A Silicon Valley company and a Soviet research institute said Wednesday that they agreed to form a joint venture in biotechnology.
The arrangement, between RiboGene of Menlo Park and the Institute of Protein Research of the Soviet Academy of Sciences, is believed to be the first Soviet participation in a joint venture using unproven technology. It is also unusual in that, unlike other ventures between Soviets and Westerners, this one will operate in the United States, somewhere in the Silicon Valley.
The Soviets bring to the partnership their expertise in a technology to produce proteins that can be used in research and as the basis for drugs. The Soviets will receive a 15% stake in RiboGene (formerly Transgene) and 49% of the joint venture. RiboGene will control the remainder of the joint venture.
RiboGene hopes to manufacture instrumentation for use with the new technique. The joint venture would get revenue by licensing the technology to other companies.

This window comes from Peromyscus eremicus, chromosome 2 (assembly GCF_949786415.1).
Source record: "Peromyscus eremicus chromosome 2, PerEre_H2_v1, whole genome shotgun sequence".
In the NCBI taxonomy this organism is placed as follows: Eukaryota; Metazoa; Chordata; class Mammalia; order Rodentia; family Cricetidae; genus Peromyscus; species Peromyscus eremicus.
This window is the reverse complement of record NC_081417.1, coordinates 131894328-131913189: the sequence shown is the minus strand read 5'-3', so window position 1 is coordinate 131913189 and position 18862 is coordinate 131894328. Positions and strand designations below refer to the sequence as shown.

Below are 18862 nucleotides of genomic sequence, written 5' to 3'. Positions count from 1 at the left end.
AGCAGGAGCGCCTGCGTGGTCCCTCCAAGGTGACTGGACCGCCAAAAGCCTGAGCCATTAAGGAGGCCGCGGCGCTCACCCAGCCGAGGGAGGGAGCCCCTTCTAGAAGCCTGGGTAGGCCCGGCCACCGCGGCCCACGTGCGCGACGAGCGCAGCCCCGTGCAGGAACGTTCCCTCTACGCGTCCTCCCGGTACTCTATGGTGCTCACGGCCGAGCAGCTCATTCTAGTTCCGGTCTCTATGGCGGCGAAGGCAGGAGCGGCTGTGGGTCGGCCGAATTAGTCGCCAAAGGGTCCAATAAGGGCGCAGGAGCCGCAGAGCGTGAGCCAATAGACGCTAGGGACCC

Most of today's biotechnology products are genetically engineered proteins of one sort or another. Today's standard genetic engineering techniques make large quantities of proteins by inserting the desired gene or genetic material into cells of either bacteria or mammals (such as mice). The cells then multiply, becoming miniature factories and producing copious amounts of the protein--along with many different and unwanted proteins that must be weeded out in a costly purification process.
Kin-Ping Wong, a professor at Cal State-Fresno and one of three founders of RiboGene, was working on another protein-production method, using ribosomes, the part of a cell that makes proteins. Though the method results in very pure proteins, it tended to shut itself off after a very short time.
The Soviet researchers apparently have discovered a way to keep the protein-production process going for hours.